How My In-Laws Welcome Us to Shanghai

When my husband told me that his mother was planning a reception for our family when we visited China, I had many mixed feelings.

Of course, on one hand, I was extraordinarily flattered. The amount of love Zhenyang’s family has poured out for me was incredible.

On the other hand, I felt a little bit uneasy. My husband had to talk me in to having an actual wedding in the United States. First, I do not like a significant amount of money to be poured out on a single event. When I hear the median cost of weddings, I think about what I could spend the money on instead. Second, I hate being the center of attention. When I think about “the attention being all on the bride” I want to run in the other direction (We ended up having a beautiful, small wedding in the U.S. that I do not regret for a second).

My feelings about the Chinese reception were the same. My husband reminded me that the reception was also about welcoming Alan and about welcoming my husband, who had not been home in 4 years. I felt a little relieved to be reminded that it was less about me than our family as a whole.

-Picture of Alan in suit-

We dressed our son in his best suit (well, his only suit). He was ready to be the center of attention. I, on the other hand, was about to be a nervous wreck.

 -Picture of venue-

My mother-in-law chose a venue for the wedding that overlooked the river in Shanghai. The city encapsulated us. When it became dark, the buildings lit up splendidly and reflected off of the water.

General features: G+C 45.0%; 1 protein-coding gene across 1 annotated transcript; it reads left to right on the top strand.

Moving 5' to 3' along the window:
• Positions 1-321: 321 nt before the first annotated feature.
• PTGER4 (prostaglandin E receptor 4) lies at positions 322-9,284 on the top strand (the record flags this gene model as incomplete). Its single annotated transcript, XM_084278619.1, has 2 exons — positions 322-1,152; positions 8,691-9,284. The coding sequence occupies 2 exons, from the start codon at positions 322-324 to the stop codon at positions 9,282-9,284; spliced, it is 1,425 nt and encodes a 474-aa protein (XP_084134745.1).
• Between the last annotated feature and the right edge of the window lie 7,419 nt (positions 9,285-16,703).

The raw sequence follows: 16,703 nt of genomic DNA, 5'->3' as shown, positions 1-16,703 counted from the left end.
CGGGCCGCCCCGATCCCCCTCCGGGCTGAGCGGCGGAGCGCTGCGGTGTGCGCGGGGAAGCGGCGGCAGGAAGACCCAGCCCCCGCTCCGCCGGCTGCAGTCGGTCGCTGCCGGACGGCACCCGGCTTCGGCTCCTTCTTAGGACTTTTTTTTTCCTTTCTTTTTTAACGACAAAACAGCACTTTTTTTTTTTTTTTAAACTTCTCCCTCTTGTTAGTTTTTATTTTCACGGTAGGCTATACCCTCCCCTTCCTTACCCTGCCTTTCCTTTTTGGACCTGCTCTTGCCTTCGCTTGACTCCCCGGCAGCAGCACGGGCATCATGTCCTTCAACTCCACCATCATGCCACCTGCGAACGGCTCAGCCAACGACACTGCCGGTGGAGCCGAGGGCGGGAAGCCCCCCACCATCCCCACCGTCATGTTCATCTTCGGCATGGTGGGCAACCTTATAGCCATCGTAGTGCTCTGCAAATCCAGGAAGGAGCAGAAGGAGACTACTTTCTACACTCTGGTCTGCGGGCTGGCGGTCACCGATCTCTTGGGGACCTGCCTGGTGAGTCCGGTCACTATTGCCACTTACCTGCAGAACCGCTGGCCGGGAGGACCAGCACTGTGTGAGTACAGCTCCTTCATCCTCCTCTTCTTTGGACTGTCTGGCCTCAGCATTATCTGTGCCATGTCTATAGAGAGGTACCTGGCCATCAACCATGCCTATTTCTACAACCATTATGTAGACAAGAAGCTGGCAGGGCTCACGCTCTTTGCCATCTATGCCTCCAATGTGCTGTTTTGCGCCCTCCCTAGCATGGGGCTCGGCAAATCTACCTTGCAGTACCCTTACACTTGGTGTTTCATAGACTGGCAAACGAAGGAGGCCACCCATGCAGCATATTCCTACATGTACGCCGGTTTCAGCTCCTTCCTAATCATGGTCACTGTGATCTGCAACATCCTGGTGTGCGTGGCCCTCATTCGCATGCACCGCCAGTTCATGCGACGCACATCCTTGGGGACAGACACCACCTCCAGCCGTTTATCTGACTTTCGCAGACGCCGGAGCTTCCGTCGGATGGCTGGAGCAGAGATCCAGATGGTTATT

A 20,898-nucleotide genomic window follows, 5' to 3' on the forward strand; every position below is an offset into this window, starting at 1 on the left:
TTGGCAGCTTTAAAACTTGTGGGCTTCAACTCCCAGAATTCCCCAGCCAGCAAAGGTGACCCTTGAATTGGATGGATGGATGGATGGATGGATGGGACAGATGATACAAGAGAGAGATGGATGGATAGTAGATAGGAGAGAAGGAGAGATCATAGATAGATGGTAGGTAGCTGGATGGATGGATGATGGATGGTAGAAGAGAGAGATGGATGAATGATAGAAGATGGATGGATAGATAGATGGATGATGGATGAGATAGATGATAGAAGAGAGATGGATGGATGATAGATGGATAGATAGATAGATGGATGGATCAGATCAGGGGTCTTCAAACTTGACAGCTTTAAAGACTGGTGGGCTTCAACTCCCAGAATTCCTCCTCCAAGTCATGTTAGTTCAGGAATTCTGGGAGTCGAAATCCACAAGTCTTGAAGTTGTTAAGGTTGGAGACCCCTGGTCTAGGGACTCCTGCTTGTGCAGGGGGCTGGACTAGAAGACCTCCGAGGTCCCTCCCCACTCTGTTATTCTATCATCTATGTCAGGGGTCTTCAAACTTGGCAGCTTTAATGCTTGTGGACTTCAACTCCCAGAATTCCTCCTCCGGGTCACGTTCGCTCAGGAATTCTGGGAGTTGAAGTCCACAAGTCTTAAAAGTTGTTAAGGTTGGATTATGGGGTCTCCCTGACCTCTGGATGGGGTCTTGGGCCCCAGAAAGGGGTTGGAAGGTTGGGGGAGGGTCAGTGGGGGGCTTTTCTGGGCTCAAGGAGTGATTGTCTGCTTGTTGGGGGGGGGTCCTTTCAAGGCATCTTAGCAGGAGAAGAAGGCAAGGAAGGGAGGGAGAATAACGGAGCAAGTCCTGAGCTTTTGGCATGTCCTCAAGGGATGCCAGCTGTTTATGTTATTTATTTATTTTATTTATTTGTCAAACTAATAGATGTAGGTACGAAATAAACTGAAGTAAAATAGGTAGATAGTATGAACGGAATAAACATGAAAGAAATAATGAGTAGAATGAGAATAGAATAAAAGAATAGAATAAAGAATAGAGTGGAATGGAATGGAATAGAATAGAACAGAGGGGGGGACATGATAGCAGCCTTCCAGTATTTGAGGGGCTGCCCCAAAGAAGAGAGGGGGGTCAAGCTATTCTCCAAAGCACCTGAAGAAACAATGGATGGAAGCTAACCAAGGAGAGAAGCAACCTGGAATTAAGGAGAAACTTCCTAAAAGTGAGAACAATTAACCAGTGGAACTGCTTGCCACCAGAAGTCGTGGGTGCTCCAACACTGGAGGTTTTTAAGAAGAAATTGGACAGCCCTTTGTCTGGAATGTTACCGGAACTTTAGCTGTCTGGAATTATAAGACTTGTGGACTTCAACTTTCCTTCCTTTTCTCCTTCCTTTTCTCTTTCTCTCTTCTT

-venue at night window view-

To make me feel a little more at home, my mother-in-law put a sign up that was half in English and half in Chinese. It was a very thoughtful gesture.

-Picture of sign-

We ate nearly 20 different courses on a rotating table. All of Shanghai’s finest dishes were beautifully plated. I cannot even begin to describe how delicious the food was.

I am embarrassed to admit that a lot of my time at this wonderful ceremony, I was worried about my son. In China, at least in my limited experience, there seems to be less reservation about sharing their joy about babies. This means a lot of holding. Sometimes, I felt like my son was passed around like a hot potato. There were a few moments in the reception where I panicked because I was not sure where my mother-in-law had taken Alan. In the U.S., I find that there is a lot more reservation about holding other people’s children. I was simply not accustomed to being apart from my son for this long.

I thought to myself, all of this wonderful hospitality shown to us, why am I consumed by all of this negativity? It was wonderful to have him be so well received. It all comes down to a deeper issue. How much should I assimilate to a new culture, especially when I am a visitor shown so much love? It is a balance I am still figuring out, and a topic I plan to return to on this blog. However, the reception was absolutely incredible. The night ended when my father-in-law released the balloons into the air.

Cassie Hua

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